A new study has found that serious sleep disorders in young children can have long-term consequences, revealing a clear correlation between sleep problems and psychiatric issues in children.
Four-year-olds with sleep disorders have a higher risk of developing symptoms of psychiatric problems as six-year-olds, compared with children who sleep soundly.
Silje Steinsbekk, associate professor and psychologist at the Norwegian University of Science and Technology (NTNU), said that their research shows that it is important to identify children with sleep disorders, so that remedial measures can be taken. Sleeping badly or too little affects a child’s day-to-day functioning, but we are seeing that there are also long term repercussions.
The NTNU researchers conducted diagnostic interviews with the parents of the children participating in the study. The interview was based on the DSM-IV diagnostic manual, which contains the official diagnostic criteria for mental disorders.
Over 1,000 four-year-olds participated in the study and parents of around 800 of these children were interviewed again two years later. A child who shows signs of anxiety or a behavioral disorder may easily end up in a vicious cycle, where conflict with adults triggers anxiety and in turn leads to trouble falling asleep.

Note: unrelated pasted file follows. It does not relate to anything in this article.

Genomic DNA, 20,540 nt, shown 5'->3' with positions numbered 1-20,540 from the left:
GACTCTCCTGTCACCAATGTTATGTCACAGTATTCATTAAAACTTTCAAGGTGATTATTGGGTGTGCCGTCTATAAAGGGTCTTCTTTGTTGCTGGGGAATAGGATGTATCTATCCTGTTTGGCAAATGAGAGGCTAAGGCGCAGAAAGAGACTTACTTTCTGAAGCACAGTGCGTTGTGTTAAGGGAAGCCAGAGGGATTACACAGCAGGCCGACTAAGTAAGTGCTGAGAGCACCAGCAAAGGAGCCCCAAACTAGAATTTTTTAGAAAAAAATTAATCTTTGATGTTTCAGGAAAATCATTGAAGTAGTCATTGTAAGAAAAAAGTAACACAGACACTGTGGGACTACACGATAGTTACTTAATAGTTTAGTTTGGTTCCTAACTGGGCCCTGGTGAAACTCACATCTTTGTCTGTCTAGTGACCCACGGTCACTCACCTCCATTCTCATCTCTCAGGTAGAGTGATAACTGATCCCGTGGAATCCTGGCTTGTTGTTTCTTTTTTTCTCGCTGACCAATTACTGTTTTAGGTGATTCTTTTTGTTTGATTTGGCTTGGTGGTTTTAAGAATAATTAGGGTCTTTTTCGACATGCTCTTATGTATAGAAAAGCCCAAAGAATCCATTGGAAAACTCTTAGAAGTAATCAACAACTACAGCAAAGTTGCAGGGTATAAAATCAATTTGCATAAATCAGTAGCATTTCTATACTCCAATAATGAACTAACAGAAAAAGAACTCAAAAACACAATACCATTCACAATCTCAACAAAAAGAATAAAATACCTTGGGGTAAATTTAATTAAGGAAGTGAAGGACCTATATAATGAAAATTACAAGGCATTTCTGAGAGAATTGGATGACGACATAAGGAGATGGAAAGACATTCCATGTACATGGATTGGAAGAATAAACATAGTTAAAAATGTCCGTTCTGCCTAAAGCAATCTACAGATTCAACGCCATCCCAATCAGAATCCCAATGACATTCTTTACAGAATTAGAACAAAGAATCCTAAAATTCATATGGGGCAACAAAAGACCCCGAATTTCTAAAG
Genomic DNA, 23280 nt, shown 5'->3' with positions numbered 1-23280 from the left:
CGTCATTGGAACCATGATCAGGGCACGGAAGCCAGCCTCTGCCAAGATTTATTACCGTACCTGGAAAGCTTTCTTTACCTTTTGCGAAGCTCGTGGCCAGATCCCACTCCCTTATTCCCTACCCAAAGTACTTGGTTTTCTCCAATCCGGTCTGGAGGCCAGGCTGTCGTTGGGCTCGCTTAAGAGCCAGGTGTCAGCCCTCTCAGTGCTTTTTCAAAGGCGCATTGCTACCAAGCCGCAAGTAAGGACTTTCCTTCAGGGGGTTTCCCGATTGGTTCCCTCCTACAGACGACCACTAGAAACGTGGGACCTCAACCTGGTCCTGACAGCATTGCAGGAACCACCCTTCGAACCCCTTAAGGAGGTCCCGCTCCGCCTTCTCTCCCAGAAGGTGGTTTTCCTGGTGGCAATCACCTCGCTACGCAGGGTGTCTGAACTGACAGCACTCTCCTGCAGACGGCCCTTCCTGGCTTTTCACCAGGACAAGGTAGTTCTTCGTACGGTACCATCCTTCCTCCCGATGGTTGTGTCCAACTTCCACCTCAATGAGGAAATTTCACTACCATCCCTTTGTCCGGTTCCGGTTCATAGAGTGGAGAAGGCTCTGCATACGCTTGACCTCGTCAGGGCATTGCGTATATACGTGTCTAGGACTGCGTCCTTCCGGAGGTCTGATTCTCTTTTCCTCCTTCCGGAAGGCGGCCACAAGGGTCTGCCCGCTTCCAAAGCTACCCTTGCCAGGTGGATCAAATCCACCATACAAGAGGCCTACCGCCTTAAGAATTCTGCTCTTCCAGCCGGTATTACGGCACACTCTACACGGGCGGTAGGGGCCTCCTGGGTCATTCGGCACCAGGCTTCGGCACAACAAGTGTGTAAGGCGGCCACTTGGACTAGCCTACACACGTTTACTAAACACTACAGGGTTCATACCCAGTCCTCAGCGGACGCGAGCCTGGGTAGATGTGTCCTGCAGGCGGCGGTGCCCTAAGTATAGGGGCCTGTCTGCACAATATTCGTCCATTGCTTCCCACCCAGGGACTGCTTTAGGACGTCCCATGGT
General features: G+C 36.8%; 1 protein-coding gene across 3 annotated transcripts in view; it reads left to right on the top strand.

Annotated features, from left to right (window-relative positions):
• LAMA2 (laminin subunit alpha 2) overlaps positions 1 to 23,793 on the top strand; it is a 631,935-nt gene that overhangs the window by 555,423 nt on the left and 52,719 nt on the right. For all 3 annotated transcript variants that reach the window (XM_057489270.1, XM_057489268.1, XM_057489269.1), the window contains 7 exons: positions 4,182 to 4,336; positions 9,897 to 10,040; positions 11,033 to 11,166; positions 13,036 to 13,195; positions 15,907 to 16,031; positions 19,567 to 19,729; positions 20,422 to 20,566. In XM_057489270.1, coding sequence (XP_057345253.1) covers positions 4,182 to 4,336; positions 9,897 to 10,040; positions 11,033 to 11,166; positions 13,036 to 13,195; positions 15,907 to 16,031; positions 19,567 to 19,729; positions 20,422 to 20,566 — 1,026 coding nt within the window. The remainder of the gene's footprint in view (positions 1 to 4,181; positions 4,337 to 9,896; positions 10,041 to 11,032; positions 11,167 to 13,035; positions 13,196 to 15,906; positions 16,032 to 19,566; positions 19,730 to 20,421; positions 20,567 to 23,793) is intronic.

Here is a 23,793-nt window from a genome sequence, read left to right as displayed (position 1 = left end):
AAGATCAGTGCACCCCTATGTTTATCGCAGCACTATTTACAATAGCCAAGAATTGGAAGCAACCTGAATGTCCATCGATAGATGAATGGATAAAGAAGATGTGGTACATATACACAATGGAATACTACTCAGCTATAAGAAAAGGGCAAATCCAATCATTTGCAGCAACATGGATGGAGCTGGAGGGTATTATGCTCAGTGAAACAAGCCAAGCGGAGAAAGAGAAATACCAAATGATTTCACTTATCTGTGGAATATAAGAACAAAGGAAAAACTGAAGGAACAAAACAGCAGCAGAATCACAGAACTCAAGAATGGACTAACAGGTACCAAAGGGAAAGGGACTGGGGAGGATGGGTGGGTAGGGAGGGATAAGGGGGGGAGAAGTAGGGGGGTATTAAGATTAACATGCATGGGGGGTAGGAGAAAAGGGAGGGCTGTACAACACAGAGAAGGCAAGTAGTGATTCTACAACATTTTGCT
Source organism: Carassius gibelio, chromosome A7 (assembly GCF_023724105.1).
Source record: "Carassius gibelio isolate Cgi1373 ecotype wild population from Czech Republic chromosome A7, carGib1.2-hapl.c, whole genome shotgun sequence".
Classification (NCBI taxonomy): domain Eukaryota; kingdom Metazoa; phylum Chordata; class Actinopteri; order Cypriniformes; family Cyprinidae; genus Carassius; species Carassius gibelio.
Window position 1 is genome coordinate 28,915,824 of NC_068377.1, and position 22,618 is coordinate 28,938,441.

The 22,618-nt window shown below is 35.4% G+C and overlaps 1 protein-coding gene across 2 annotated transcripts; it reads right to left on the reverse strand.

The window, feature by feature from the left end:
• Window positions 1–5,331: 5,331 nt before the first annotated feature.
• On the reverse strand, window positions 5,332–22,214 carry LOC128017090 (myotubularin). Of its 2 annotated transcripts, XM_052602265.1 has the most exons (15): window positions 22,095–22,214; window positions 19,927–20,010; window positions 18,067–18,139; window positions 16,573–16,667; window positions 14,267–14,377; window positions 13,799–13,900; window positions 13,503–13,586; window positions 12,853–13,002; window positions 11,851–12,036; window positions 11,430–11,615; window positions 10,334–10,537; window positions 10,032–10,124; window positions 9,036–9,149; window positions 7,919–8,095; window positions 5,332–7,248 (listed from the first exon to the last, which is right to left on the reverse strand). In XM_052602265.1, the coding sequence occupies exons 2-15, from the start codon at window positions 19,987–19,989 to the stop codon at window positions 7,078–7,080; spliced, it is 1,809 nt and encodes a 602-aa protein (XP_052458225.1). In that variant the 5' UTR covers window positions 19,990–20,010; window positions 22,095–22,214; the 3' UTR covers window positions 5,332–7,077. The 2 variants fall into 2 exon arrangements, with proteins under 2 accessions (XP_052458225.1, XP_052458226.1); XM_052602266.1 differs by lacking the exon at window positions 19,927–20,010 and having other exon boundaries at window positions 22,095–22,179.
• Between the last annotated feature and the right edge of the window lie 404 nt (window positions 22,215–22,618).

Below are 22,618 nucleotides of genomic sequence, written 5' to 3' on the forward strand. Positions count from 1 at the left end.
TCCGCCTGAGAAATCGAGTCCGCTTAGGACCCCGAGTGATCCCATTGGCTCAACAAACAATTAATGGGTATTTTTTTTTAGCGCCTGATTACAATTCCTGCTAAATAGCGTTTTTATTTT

Steinsbekk pointed out that given that so many children suffer from insomnia, and only just over half ‘outgrow it’, it is critical for us to be able to provide thorough identification and good treatment.
Steinsbekk stressed that the early treatment of mental health problems can also prevent the development of sleep disorders, since psychiatric symptoms increase the risk of developing insomnia.
Children who suffer from insomnia struggle with falling asleep and frequent waking. Examples of other types of sleep disorders are hypersomnia, i.e. an extreme urge to sleep, and various cases of parasomnia, such as nightmares, night terrors and sleepwalking.
The study appeared in the Journal of Developmental & Behavioral Pediatrics.